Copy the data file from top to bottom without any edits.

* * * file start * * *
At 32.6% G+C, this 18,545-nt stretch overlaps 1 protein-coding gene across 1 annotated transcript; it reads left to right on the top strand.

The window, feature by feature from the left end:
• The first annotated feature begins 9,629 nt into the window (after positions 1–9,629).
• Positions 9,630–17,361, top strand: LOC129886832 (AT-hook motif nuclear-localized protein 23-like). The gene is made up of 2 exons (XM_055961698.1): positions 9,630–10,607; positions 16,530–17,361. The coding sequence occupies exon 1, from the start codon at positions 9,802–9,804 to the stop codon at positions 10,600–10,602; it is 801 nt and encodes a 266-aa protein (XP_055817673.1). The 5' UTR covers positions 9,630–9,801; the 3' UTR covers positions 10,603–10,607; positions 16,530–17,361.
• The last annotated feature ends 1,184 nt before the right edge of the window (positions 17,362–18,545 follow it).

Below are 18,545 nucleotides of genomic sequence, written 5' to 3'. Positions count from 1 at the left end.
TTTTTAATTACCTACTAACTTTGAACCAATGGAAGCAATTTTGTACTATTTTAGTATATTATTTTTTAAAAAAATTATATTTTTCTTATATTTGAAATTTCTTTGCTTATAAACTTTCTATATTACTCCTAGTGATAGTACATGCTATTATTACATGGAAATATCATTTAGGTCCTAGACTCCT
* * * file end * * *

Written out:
At 32.6% G+C, this 18,545-nt stretch overlaps 1 protein-coding gene across 1 annotated transcript; it reads left to right on the top strand.

The window, feature by feature from the left end:
• The first annotated feature begins 9,629 nt into the window (after positions 1–9,629).
• Positions 9,630–17,361, top strand: LOC129886832 (AT-hook motif nuclear-localized protein 23-like). The gene is made up of 2 exons (XM_055961698.1): positions 9,630–10,607; positions 16,530–17,361. The coding sequence occupies exon 1, from the start codon at positions 9,802–9,804 to the stop codon at positions 10,600–10,602; it is 801 nt and encodes a 266-aa protein (XP_055817673.1). The 5' UTR covers positions 9,630–9,801; the 3' UTR covers positions 10,603–10,607; positions 16,530–17,361.
• The last annotated feature ends 1,184 nt before the right edge of the window (positions 17,362–18,545 follow it).

Below are 18,545 nucleotides of genomic sequence, written 5' to 3'. Positions count from 1 at the left end.
TTTTTAATTACCTACTAACTTTGAACCAATGGAAGCAATTTTGTACTATTTTAGTATATTATTTTTTAAAAAAATTATATTTTTCTTATATTTGAAATTTCTTTGCTTATAAACTTTCTATATTACTCCTAGTGATAGTACATGCTATTATTACATGGAAATATCATTTAGGTCCTAGACTCCT